shaped cut across . tho forehead three
inches long and penetrating to the bone.
Pieces of broken glass were found em
bedded in the wound. The bone Is bruised.
'Mrvv, Chamberlain , also, sub talrieii v a 'illght
cut* under the right "eye. ". ' "¦* - -
Upon finding that he must remain in
the hospital the patient asked that he
might be placed somewhere where he
could smoke. He was thereupon carried
to a room on the next floor. Mr. Cham
berlain treats the matter of his accident'
Mr. Chamberlain's injuries are likely to
detain him in the house for the remainder
of the week. He has already canceled
his engagements until i.ext, Thursday,
and it is extremely doubtful if he will be
permitted to attend the coronation ban
quet to be held in the Guild Hall Friday,
or the reception to Lord Kitchener on
Saturday on his return from South Af
"Mr. Chamberlain is suffering from a
scalp wound on the forehead. He is now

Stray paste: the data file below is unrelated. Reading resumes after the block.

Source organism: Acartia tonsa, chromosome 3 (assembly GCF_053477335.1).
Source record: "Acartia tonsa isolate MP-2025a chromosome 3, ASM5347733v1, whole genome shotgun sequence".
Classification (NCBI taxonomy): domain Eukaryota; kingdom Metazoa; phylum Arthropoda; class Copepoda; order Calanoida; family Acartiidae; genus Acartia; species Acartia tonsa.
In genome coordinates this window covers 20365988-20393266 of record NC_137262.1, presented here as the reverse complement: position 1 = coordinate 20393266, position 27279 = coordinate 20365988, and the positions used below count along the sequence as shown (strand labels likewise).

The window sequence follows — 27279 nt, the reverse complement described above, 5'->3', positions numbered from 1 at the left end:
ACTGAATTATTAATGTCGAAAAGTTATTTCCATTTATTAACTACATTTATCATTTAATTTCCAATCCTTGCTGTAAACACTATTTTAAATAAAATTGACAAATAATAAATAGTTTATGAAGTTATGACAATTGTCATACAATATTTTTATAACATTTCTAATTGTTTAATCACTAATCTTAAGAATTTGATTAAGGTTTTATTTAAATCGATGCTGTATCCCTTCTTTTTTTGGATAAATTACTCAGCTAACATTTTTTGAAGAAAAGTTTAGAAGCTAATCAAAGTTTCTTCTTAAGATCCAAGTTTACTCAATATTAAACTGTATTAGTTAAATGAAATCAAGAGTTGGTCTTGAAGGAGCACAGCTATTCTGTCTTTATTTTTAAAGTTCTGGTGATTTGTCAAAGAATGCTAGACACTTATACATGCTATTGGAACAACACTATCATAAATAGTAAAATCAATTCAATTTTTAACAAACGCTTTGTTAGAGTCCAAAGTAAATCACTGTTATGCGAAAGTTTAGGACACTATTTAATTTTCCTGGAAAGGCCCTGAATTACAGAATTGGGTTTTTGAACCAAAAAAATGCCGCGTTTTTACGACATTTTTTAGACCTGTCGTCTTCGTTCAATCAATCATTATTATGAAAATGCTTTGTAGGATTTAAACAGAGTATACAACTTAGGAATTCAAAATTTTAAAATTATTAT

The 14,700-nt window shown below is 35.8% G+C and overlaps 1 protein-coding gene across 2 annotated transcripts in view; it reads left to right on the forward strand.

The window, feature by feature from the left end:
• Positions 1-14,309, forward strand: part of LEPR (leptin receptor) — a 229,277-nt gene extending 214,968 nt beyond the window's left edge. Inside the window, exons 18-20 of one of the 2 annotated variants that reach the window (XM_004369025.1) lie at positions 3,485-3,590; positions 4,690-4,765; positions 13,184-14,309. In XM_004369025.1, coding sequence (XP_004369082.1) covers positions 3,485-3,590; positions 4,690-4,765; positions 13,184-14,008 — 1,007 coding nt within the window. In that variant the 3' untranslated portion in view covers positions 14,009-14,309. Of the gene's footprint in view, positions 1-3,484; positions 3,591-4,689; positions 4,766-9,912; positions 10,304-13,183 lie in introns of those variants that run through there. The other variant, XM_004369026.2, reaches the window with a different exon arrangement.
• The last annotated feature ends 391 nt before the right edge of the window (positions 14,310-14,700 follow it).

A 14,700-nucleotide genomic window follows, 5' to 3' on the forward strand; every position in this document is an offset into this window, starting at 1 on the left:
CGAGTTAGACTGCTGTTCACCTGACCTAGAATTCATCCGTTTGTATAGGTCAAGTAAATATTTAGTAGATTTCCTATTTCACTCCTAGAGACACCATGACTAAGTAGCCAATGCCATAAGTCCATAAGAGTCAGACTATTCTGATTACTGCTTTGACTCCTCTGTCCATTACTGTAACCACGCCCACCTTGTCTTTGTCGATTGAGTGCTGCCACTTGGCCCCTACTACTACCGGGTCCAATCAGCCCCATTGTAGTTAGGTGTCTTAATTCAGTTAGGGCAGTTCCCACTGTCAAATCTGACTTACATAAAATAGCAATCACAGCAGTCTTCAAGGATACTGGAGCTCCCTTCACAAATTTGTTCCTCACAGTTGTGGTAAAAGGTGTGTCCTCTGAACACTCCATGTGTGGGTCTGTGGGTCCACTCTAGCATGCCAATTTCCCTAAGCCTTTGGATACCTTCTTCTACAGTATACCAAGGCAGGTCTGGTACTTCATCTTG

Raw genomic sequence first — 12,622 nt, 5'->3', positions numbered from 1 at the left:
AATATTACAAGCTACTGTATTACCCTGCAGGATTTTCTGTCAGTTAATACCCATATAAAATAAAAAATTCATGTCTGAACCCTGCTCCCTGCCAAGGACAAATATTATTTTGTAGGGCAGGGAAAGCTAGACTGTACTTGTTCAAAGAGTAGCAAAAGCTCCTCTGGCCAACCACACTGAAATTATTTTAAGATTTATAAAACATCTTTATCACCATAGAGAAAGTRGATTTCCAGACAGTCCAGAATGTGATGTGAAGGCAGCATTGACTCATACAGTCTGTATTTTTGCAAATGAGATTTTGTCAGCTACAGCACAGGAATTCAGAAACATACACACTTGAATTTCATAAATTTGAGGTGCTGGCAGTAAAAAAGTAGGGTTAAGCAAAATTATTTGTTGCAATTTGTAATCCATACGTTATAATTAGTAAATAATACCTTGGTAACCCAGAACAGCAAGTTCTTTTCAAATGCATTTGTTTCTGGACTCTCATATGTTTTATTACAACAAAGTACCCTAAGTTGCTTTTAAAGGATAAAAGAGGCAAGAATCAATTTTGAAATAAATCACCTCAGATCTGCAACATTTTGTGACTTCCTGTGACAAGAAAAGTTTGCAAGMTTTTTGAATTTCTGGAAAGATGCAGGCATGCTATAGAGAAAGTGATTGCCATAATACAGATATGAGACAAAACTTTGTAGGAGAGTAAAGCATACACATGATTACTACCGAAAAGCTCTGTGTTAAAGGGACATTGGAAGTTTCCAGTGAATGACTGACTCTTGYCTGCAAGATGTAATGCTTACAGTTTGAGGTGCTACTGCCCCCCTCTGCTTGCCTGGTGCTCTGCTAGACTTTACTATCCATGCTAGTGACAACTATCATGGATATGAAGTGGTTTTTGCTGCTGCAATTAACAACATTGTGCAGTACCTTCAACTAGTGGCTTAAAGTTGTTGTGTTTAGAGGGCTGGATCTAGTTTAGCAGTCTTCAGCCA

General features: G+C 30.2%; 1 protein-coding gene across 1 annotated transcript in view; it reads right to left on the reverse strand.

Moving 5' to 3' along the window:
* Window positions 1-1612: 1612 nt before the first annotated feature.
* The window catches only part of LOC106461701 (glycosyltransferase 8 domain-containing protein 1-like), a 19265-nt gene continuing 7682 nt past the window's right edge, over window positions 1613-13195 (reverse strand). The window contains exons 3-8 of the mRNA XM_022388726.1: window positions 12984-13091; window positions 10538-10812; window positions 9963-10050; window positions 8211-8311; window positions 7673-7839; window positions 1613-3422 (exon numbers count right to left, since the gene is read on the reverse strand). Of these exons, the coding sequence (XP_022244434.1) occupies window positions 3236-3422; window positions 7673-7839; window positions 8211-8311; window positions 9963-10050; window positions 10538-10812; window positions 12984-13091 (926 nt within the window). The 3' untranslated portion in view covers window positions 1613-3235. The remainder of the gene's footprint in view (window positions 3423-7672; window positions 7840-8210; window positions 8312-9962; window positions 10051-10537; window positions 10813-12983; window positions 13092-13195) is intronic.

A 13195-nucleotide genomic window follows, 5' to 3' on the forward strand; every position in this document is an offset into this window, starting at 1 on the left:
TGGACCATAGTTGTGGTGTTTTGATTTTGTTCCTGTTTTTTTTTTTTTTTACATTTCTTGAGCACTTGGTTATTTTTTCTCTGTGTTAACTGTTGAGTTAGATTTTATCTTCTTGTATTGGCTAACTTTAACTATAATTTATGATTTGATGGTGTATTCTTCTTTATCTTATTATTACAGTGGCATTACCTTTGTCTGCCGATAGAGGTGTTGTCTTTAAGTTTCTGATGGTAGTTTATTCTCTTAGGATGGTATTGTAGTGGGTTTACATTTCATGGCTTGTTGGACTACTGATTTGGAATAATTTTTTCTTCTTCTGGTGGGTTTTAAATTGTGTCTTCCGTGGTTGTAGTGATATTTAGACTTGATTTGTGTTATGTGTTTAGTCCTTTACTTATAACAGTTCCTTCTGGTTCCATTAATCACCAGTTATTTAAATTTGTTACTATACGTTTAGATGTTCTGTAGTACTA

free from pain and feeling comfortable.
There is no concussion."
The conference of the Colonial Pre
miers, which was to have been held to
morrow to discuss the question of impe
rial defense, has been postponed in con
sequence of the accident.
The following bulletin was issued this
evening from Charing Cross Hospital:
When picked up Mr. Chamberlain, in
reply to a question, said he did not feel
faint, but could not afford to t lose so
much blood. -The gash on his forehead
required a number of stitches.
Austin Chamberlain, eldest son of the
Secretary, is with his father, as are his
two secretaries. Mr. Chamberlain is rest
ing quietly, but the. doctors are not cer
tain he can be moved to-morrow.
The Secretary's hansom .was
passing through the Canadian arch, when
the horses slipped and Mr. Chamberlain
was precipitated forward with gi;eat vio
lence. His head struck against the glass
frcnt of the cab. When he was extri